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Italy crisis will be too much for Europe, Latvia finance minister warns

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Uncertainty continued to roil markets through Wednesday, although Italian stocks and bonds rebounded on reports that the two anti-establishment parties were renewing efforts to form a government, potentially staving off the prospect of a snap election.

Still, fears loom large over potential contagion, which refers to the spread of market disturbances from one region to others and is normally associated with a financial meltdown. The spread of an Italian financial and debt crisis to other countries could cripple their ability to repay government debt without third-party help.

The closest example of this would be Greece, whose debt crisis over the past several years brought chaos onto Europe and still remains a major problem for the continent today, although European safeguards largely prevented contagion.

Latvia adopted the shared European currency in 2014 and in 2017 saw robust growth of 4.5 percent, aided by EU funds like the European Social Fund, and European Regional Development Fund and the Cohesion Fund.

While the market panic seems to corroborate Reizniece-Ozola’s views, many analysts see the risk of contagion as small, and the risk of a euro departure even smaller. Former IMF Chief Economist Olivier Blanchard told CNBC this week that he believed Europe would be OK, but he was “very worried about Italy.”

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‘Risk of civil unrest’ around election

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Facebook CEO Mark Zuckerberg on Thursday said the company has been taking steps to address the increased risk of potential civil unrest associated with the Nov. 3 U.S. presidential election.

“I’m worried that with our nation so divided and election results potentially taking days or weeks to be finalized, there is a risk of civil unrest across the country,” Zuckerberg said on a call discussing Facebook’s third-quarter earnings. “Given this, companies like ours need to go well beyond what we’ve done before.”

Zuckerberg noted steps that Facebook has taken in response to this increased risk. This includes helping users register to vote, providing users with accurate information about the election, banning new political ads one week prior to the election, blocking ads that try to delegitimize the election results and banning problematic content, such as groups focused on the QAnon conspiracy theory and Holocaust denialism.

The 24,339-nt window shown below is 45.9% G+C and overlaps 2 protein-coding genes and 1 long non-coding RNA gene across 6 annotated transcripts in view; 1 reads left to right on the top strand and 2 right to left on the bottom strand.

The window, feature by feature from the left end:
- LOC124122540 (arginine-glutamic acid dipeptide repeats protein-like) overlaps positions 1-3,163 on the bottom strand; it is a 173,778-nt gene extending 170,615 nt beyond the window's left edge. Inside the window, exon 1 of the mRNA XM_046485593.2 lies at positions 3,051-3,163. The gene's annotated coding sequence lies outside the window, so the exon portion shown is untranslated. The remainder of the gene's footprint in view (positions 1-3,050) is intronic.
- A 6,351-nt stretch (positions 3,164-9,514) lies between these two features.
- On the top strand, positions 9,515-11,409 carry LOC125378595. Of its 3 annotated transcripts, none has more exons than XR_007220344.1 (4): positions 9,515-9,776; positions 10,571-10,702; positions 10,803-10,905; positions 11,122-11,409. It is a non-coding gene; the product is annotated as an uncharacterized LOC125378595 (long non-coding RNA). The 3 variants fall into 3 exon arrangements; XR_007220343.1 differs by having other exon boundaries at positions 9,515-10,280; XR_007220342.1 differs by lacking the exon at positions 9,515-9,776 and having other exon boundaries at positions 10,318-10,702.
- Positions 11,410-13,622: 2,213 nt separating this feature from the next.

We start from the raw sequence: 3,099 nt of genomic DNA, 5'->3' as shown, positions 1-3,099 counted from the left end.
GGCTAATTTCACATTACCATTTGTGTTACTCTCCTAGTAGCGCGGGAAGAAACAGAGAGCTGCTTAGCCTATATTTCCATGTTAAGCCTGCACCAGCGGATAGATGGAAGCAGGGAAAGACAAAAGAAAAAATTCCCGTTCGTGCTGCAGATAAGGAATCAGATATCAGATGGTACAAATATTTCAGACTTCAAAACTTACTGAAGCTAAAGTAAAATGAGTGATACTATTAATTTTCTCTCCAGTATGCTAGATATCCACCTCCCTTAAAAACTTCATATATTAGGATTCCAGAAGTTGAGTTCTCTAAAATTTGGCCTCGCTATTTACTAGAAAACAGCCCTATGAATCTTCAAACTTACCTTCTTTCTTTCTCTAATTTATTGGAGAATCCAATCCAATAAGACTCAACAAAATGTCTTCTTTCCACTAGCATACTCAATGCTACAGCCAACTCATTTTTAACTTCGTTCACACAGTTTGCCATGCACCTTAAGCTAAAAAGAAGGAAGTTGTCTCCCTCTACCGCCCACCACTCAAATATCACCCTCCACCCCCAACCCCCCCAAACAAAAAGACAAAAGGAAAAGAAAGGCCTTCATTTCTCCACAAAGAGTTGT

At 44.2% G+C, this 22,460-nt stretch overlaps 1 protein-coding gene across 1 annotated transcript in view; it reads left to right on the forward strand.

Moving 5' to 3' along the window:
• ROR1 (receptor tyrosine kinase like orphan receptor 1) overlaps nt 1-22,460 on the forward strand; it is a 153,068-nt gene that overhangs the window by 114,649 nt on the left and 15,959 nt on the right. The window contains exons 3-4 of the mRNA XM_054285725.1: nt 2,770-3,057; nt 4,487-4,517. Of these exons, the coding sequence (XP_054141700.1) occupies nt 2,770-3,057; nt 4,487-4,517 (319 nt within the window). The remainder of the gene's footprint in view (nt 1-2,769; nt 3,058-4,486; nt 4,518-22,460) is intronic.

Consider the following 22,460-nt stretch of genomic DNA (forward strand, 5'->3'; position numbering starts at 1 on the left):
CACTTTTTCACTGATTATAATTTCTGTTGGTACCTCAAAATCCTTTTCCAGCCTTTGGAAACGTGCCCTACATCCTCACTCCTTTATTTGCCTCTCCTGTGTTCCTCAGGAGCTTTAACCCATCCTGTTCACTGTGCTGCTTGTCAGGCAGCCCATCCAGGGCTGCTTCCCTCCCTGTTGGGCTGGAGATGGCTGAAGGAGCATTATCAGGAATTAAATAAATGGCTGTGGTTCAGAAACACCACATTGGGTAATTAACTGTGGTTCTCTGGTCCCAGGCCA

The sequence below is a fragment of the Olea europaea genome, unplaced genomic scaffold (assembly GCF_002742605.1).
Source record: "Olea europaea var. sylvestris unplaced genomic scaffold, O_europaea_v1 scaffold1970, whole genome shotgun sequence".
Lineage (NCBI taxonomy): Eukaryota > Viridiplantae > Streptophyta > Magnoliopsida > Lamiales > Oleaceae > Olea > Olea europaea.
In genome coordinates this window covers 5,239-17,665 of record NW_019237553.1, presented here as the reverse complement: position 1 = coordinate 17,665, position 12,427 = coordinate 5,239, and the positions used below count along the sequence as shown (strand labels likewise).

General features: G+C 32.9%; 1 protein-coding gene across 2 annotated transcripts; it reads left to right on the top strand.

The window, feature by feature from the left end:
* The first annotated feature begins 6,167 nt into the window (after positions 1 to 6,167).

“This is not a shift in our underlying philosophy or strong support of free expression,” Zuckerberg said. “Instead it is a reflection of the increased risk of violence and unrest.”

Facebook is not alone in these concerns. Walmart on Thursday also removed guns and ammunition from sales floors in stores where those items had been displayed because of isolated incidents of “civil unrest” in some areas around the U.S.

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Dow futures fall more than 300 points as Apple and Amazon shares decline after earnings

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U.S. stock futures fell in early morning trading Friday after some of the technology heavyweights came under pressure following their quarterly reports.

Futures on the Dow Jones Industrial Average dropped 355 points. S&P 500 futures and Nasdaq-100 also traded in negative territory.

Shares of Apple fell more than 4% in extended trading after the tech giant reported a 16% decline in iPhone sales and failed to offer investors any guidance for the quarter ahead. Amazon dipped 1.87% even after the e-commerce giant reported blowout third-quarter results with a big beat on the top line.

Wall Street staged a modest rebound on Thursday on the back of better-than-expected U.S. gross domestic product and jobless claim data. The 30-stock Dow gained more than 100 points for its first positive day in five, while the S&P 500 rose 1.2% to snap a three-day losing streak. The tech-heavy Nasdaq Composite climbed 1.6%.

Still, major averages are on pace to post their worst weekly performance in months. The Dow is down 5.9% week to date, on pace for its worst week since March 20. The S&P 500 has fallen 4.5% this week, headed for its worst week since June 12.

Volatility remained elevated as investors grappled with rising new cases of the coronavirus in the U.S. and abroad. The Cboe Volatility Index (VIX), also known as Wall Street’s “fear gauge,” touched a high of 41.2 Thursday, its highest level since June 15.

“Pre-election market volatility is not unusual and has arisen around swirling questions about elections, COVID-19, and economic and earnings growth,” Paul Christopher, Wells Fargo’s head of global market strategy, said in a note Thursday. “This indigestion triggered declines in the S&P 500 Index.”

The Dow and the S&P 500 are also set to post their second straight month of losses as Wall Street wraps up a turbulent October. The 30-stock average is down 4% this month, and the S&P 500 has lost 1.5%. The Nasdaq outperformed, rising just 0.2% in the same period.

Shares of Alphabet soared more than 7% in extended trading after the Google parent company posted quarterly results that topped Wall Street expectations. Meanwhile, Twitter dropped more than 14% after the social media company reported user growth that fell short of expectations.

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Amazon (AMZN) earnings Q3 2020

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